Examining the social and behavioral dynamics of substance use in a longitudinal network study in rural Appalachia

Elizabeth M. Upton, Joseph LaRocca, Abby E. Rudolph, April Young, Jennifer R. Havens

Research output: Contribution to journalArticlepeer-review


Background: Prior studies have shown that individuals and their peers often have similar substance use behaviors, but the mechanisms driving these similarities – particularly in rural settings, are not well understood. The primary objectives of this analysis are to (1) identify factors that contribute to relationship turnover and maintenance within a rural network of persons who use drugs (PWUD), (2) determine whether assimilation and/or homophily shape participants use of injection drugs, heroin, and stimulants (methamphetamine and cocaine), and (3) assess the extent that these mechanisms influence networks ties and/or behaviors and whether these effects vary across time. Methods: Sociometric network data were collected from a cohort of PWUD in rural Eastern Kentucky at baseline (2008–2010) and at four follow-up visits conducted approximately semiannually. Stochastic actor-oriented models (SAOMS) were used to model network structure and participant behaviors as jointly dependent variables and to identify characteristics associated with the maintenance, dissolution, and formation of network ties and changes in drug use behaviors. Results: Findings suggest (1) greater network stability over time for reciprocal and transitive relationships, (2) both homophily and assimilation played a greater role in shaping injection drug use (IDU) initiation and cessation than they did in shaping heroin and stimulant use, and (3) the importance of these mechanisms appeared consistent over time. Conclusion: Given the stability of particular network structures and evidence of both homophily and assimilation with respect to drug-use behaviors, interventions that leverage social networks could be used to motivate health-promoting behaviors.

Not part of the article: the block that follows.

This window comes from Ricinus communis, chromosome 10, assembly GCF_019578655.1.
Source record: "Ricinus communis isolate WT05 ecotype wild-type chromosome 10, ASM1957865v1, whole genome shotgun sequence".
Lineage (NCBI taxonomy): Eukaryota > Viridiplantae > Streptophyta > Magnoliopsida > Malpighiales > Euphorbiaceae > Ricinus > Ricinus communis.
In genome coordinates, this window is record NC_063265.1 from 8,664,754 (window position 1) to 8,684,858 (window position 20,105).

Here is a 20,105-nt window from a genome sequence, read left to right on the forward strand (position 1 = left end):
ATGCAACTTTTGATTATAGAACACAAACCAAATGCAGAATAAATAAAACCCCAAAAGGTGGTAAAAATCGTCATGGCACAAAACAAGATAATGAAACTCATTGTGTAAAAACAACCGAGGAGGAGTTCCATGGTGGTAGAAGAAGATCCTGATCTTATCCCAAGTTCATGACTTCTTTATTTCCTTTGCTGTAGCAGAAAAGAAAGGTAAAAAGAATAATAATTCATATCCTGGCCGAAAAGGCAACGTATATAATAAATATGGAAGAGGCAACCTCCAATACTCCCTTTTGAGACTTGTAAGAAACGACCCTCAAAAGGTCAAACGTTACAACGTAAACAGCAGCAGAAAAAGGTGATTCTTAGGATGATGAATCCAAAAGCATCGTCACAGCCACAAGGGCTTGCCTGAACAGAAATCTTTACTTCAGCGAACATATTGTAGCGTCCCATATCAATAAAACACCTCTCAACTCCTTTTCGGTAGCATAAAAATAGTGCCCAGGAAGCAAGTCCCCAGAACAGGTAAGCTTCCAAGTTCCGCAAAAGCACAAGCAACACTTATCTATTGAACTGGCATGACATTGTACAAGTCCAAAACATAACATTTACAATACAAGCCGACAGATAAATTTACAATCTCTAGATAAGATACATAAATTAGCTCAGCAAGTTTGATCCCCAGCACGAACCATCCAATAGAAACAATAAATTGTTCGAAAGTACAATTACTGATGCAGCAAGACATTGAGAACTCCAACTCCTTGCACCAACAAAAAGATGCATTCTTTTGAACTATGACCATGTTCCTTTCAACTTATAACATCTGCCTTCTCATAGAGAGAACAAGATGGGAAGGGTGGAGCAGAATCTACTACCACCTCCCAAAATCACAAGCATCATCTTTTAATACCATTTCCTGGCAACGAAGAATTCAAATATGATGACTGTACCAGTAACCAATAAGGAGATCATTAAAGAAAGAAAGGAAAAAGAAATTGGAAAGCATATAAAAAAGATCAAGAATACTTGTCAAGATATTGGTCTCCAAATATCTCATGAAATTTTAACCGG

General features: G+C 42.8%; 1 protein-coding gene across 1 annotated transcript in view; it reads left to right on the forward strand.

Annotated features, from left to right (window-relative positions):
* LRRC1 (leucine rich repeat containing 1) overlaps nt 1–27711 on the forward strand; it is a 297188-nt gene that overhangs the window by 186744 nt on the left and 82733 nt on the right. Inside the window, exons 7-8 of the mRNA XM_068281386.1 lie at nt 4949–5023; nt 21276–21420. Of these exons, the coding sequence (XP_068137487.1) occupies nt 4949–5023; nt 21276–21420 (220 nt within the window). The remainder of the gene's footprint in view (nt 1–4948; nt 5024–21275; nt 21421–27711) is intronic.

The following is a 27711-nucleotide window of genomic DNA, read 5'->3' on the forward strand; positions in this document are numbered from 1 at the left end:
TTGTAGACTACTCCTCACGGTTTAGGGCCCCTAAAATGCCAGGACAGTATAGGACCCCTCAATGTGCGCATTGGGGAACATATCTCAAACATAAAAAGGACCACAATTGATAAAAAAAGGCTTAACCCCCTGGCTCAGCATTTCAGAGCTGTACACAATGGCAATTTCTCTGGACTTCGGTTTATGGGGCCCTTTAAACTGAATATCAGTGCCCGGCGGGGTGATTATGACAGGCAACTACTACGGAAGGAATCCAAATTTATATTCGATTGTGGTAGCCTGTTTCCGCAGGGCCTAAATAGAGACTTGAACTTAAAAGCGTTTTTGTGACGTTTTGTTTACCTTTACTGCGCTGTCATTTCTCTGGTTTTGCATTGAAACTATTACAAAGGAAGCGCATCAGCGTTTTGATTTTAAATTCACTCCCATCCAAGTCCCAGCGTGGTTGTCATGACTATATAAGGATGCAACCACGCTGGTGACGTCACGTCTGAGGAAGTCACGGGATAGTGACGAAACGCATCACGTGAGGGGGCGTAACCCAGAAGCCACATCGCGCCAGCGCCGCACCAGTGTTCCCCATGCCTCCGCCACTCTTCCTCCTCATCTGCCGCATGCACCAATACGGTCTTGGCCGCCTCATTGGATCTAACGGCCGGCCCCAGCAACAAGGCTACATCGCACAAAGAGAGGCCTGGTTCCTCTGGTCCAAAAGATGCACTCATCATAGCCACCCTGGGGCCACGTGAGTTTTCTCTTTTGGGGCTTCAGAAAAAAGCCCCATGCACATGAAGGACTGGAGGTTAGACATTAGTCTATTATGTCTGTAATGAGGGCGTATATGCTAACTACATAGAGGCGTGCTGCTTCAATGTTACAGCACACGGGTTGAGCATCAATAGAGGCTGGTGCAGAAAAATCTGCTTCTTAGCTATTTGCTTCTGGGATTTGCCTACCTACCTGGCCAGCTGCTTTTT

Original languageEnglish
Article number108060
JournalAddictive Behaviors
StatePublished - Sep 2024

Bibliographical note

Publisher Copyright:
© 2024 Elsevier Ltd


  • Assimilation
  • Homophily
  • Injection drug use
  • Social network analysis
  • Stochastic actor-oriented model

ASJC Scopus subject areas

  • Medicine (miscellaneous)
  • Clinical Psychology
  • Toxicology
  • Psychiatry and Mental health


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